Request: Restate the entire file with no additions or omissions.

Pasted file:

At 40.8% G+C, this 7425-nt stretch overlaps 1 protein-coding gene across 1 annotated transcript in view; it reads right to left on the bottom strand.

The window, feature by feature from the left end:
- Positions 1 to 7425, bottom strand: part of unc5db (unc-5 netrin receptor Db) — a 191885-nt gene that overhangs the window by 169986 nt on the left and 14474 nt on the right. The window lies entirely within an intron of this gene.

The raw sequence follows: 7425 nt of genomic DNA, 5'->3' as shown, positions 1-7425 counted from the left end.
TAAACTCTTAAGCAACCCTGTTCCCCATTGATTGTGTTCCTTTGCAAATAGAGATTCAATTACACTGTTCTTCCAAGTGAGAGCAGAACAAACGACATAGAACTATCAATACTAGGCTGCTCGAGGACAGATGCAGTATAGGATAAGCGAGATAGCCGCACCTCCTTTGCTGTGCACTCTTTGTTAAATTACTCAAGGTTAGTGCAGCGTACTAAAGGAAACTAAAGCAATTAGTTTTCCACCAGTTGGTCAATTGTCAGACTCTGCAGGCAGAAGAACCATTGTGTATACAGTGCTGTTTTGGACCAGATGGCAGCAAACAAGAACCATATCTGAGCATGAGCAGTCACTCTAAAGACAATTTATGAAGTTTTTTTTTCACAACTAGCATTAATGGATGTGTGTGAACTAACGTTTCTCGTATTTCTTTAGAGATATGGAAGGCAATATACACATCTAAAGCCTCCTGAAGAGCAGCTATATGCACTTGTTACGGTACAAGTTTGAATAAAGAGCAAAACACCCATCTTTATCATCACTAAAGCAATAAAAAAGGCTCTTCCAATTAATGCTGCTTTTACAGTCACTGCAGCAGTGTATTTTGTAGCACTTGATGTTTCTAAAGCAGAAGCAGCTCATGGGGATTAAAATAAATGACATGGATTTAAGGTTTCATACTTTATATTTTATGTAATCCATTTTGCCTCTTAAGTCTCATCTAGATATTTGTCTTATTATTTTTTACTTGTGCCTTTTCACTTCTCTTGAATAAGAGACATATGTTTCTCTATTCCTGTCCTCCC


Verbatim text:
At 40.8% G+C, this 7425-nt stretch overlaps 1 protein-coding gene across 1 annotated transcript in view; it reads right to left on the bottom strand.

The window, feature by feature from the left end:
- Positions 1 to 7425, bottom strand: part of unc5db (unc-5 netrin receptor Db) — a 191885-nt gene that overhangs the window by 169986 nt on the left and 14474 nt on the right. The window lies entirely within an intron of this gene.

The raw sequence follows: 7425 nt of genomic DNA, 5'->3' as shown, positions 1-7425 counted from the left end.
TAAACTCTTAAGCAACCCTGTTCCCCATTGATTGTGTTCCTTTGCAAATAGAGATTCAATTACACTGTTCTTCCAAGTGAGAGCAGAACAAACGACATAGAACTATCAATACTAGGCTGCTCGAGGACAGATGCAGTATAGGATAAGCGAGATAGCCGCACCTCCTTTGCTGTGCACTCTTTGTTAAATTACTCAAGGTTAGTGCAGCGTACTAAAGGAAACTAAAGCAATTAGTTTTCCACCAGTTGGTCAATTGTCAGACTCTGCAGGCAGAAGAACCATTGTGTATACAGTGCTGTTTTGGACCAGATGGCAGCAAACAAGAACCATATCTGAGCATGAGCAGTCACTCTAAAGACAATTTATGAAGTTTTTTTTTCACAACTAGCATTAATGGATGTGTGTGAACTAACGTTTCTCGTATTTCTTTAGAGATATGGAAGGCAATATACACATCTAAAGCCTCCTGAAGAGCAGCTATATGCACTTGTTACGGTACAAGTTTGAATAAAGAGCAAAACACCCATCTTTATCATCACTAAAGCAATAAAAAAGGCTCTTCCAATTAATGCTGCTTTTACAGTCACTGCAGCAGTGTATTTTGTAGCACTTGATGTTTCTAAAGCAGAAGCAGCTCATGGGGATTAAAATAAATGACATGGATTTAAGGTTTCATACTTTATATTTTATGTAATCCATTTTGCCTCTTAAGTCTCATCTAGATATTTGTCTTATTATTTTTTACTTGTGCCTTTTCACTTCTCTTGAATAAGAGACATATGTTTCTCTATTCCTGTCCTCCC